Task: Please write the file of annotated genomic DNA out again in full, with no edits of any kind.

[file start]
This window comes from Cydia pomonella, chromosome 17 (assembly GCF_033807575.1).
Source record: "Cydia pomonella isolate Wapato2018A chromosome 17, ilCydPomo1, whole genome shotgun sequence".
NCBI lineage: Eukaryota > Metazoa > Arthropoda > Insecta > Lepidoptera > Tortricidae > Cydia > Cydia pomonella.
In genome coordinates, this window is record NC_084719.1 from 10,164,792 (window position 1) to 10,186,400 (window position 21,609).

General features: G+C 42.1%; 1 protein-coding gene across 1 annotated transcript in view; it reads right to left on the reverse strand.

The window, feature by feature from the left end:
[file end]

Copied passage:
This window comes from Cydia pomonella, chromosome 17 (assembly GCF_033807575.1).
Source record: "Cydia pomonella isolate Wapato2018A chromosome 17, ilCydPomo1, whole genome shotgun sequence".
NCBI lineage: Eukaryota > Metazoa > Arthropoda > Insecta > Lepidoptera > Tortricidae > Cydia > Cydia pomonella.
In genome coordinates, this window is record NC_084719.1 from 10,164,792 (window position 1) to 10,186,400 (window position 21,609).

General features: G+C 42.1%; 1 protein-coding gene across 1 annotated transcript in view; it reads right to left on the reverse strand.

The window, feature by feature from the left end: